Isn’t climate change one of those issues where scientists, economists and politicians all disagree on the facts? So if it is indeed so complex, how can members of the public be invited to helpfully respond?
Canadian faith communities believe that global warming is a moral issue that people of faith can and must address. They stated, “We need to seek coherence between our beliefs and our actions, so that our lives and consumption habits reflect our relationship with the rest of humanity and the Earth itself...we have a moral imperative to act.”
Faith communities in Canada spoke out together publicly on climate change for the first time in October 2011. Their Interfaith Call to Leadership and Action on Climate Change was signed by 56 organizations, including CPJ.
In that document, Canada’s faith communities agreed that “the world’s religious traditions teach us to look beyond ourselves – individually and collectively, now and for future generations – as we confront the crisis of ocean and climate change, and to reflect on our choices and decisions. …We believe we must work together in transforming cultures of self-interest and unprecedented consumption into cultures of justice for all.”
But did this declaration by faith groups make any difference?
Their statement was issued before the UN’s climate conference in Durban, South Africa last December, and faith communities also assembled thousands of signatures in support of climate action. A range of federal Parliamentarians, including five members of the governing party, tabled dozens of petitions from their constituents in the House of Commons. But then Canada’s Environment Minister, Peter Kent, returned from Durban and announced that Canada would withdraw from the Kyoto Accord. So were the efforts of faith communities in vain?
A public event organized by Citizens for Public Justice and the Commission for Justice and Peace of the Canadian Council of Churches on the evening of May 14th, 2012 was designed to answer this very question. Elected representatives from each of four political parties engaged in the discussion, from their various points of view. More than 100 participants arrived on Parliament Hill to hear the politicians and develop next steps forward.
“Did the interfaith call have an impact?” asked Green Party leader Elizabeth May. “Yes, it helped enormously. We had MPs who never would have talked about this issue standing up in the House of Commons and reading from your petitions as they introduced them because that is what MPs do when their constituents send in petitions.”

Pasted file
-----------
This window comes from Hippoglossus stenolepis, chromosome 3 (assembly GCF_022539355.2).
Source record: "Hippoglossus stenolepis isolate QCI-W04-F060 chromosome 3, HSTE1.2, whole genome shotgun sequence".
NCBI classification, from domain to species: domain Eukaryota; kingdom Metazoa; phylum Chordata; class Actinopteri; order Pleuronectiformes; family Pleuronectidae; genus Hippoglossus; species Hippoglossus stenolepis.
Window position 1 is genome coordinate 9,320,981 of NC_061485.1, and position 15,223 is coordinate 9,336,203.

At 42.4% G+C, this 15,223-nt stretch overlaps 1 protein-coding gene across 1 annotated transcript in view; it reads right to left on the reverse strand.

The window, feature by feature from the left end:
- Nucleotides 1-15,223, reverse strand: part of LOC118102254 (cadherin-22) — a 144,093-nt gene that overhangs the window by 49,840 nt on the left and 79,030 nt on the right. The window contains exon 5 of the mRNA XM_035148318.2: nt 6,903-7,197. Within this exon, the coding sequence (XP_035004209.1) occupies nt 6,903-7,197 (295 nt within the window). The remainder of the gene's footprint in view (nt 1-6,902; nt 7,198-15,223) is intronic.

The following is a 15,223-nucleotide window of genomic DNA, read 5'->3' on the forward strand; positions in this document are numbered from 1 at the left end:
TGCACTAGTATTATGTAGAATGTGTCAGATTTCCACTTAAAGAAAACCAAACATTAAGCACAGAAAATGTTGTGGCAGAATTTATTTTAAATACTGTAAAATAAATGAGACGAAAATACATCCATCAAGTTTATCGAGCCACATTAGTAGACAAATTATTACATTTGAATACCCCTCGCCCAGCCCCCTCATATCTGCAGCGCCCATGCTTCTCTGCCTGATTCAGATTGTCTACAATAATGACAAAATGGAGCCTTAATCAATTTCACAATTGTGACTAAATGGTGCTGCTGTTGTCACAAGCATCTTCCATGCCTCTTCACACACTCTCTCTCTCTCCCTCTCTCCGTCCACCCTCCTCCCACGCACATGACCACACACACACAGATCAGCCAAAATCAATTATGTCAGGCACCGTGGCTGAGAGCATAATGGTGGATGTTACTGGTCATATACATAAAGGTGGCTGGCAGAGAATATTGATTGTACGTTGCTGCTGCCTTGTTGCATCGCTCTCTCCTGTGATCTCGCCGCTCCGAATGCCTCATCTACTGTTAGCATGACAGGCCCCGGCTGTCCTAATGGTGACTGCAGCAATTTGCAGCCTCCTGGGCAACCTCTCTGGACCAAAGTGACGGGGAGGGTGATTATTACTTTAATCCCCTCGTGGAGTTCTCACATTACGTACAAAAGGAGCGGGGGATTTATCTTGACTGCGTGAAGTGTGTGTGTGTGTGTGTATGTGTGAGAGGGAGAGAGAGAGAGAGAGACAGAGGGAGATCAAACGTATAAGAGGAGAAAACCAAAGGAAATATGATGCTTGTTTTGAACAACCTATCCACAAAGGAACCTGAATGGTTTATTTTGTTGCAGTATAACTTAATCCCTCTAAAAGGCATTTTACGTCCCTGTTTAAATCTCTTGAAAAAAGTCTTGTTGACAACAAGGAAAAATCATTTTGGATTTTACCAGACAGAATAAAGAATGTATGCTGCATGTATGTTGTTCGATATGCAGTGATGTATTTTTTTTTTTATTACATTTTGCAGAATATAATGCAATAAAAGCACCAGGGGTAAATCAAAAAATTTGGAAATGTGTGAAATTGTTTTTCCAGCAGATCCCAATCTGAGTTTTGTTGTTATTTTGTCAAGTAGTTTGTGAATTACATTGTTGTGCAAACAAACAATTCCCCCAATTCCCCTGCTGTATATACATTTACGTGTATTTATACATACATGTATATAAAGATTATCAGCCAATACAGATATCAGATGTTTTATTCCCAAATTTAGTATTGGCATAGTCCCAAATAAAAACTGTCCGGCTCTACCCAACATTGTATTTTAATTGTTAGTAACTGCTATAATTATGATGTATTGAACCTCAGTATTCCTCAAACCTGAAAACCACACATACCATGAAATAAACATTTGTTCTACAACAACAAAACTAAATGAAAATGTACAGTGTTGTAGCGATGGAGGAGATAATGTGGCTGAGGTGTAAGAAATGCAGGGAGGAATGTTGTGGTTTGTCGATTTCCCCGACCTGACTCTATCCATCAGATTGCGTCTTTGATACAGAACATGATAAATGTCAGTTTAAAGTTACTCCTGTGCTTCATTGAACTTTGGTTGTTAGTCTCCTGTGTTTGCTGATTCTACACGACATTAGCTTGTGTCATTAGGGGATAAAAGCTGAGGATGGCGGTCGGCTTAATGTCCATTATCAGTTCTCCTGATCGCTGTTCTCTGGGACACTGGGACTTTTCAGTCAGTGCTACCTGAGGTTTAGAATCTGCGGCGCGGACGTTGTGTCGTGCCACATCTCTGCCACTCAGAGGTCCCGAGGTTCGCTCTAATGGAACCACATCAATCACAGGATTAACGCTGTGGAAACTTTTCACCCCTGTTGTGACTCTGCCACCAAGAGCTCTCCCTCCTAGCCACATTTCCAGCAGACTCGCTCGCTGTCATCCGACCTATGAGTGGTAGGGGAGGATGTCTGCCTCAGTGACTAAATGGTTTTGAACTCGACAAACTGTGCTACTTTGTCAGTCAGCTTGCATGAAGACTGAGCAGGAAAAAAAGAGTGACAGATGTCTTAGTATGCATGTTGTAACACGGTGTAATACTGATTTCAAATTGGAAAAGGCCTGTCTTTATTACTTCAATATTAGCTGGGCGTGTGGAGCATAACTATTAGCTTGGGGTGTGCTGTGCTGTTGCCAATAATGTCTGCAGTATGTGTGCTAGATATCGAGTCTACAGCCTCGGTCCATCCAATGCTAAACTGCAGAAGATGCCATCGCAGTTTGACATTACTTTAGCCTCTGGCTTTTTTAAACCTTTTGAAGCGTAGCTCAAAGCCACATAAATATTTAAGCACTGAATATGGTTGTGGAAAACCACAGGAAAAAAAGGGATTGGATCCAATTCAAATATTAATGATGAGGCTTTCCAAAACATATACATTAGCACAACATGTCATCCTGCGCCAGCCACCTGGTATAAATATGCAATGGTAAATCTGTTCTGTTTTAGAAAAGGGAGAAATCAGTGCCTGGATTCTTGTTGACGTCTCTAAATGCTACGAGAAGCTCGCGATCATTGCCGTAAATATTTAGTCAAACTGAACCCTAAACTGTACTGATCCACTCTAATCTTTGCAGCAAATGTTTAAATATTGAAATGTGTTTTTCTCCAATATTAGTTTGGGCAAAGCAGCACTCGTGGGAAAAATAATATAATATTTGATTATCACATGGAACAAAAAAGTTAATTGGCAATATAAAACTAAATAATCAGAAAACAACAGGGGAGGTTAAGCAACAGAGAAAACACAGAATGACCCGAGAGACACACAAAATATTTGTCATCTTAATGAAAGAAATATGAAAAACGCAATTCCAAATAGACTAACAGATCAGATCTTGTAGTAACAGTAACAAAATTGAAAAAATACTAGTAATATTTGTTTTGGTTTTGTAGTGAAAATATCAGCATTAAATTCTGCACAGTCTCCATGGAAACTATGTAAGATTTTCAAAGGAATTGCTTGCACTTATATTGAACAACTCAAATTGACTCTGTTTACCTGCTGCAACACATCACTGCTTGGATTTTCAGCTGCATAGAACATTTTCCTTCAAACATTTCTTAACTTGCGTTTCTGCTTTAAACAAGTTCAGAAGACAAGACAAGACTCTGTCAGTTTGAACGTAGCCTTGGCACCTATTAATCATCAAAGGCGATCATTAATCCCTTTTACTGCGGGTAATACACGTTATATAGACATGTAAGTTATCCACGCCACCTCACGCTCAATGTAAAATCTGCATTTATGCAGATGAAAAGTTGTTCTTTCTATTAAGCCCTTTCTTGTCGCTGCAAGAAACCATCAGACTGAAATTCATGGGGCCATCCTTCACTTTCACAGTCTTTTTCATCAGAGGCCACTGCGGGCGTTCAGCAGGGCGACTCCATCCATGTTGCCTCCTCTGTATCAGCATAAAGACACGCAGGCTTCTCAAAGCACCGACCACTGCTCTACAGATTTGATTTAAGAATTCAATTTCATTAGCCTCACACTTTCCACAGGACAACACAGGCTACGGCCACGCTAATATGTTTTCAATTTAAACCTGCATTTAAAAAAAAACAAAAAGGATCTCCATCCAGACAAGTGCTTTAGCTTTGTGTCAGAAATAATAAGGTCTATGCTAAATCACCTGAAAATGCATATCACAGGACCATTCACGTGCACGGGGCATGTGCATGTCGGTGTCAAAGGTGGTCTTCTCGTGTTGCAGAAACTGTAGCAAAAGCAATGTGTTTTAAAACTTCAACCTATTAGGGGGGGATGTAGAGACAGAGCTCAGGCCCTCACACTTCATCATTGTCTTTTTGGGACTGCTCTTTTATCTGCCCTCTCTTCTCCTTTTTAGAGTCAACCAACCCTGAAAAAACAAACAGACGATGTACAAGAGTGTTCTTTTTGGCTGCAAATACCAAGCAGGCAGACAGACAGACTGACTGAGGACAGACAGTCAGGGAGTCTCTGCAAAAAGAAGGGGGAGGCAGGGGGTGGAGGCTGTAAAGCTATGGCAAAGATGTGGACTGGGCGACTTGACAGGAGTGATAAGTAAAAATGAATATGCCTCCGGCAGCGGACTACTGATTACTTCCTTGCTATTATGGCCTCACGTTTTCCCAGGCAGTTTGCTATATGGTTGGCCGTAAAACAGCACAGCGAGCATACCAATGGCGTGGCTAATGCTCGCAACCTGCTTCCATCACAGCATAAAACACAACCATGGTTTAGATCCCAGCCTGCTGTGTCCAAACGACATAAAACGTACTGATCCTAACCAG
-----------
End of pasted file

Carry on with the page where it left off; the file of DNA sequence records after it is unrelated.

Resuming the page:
Ted Hsu (Liberal – Kingston and the Islands) also believes that faith communities need to raise the moral implications of climate change, especially in terms of our responsibility to the people of the Global South. Anne Minh-Thu Quach (NDP - Beauharnois—Salaberry) concurred, although her own presentation was much more critical of the government’s action on climate issues to date, and thus called upon faith communities to respond more forcefully.
For his part, Michael Chong (Conservative - Wellington—Halton Hills) expressed the view that faith communities can play a role in building “trust” among the public that the science is firm and that Canadians have a responsibility to preserve environmental integrity. “Each day the issue is more clear,” he stated, “with 97 or 98 per cent of scientists agreeing that climate change is happening and the government has to take action on it — but there are still a lot of people out there who do not believe that the science is settled.”
The Canadian Council of Churches and Citizens for Public Justice plan to continue and deepen their efforts to raise the moral implications of climate change. The public interest was high in this evening’s discussion, and the expressed consensus from MPs that faith communities can and should play a role in convincing the public and governments to change was reassuring.
As Elizabeth May concluded, “Hope is a verb with its sleeves rolled up.” To face the crisis of global warming, Canadians need to moderate their consumption of fossil fuels and insist upon government leadership to reduce greenhouse gas emissions. And faith communities have played, and in the future can play an increasingly effective role in promoting climate justice. Let’s keep hope alive, and roll up our sleeves and get at it!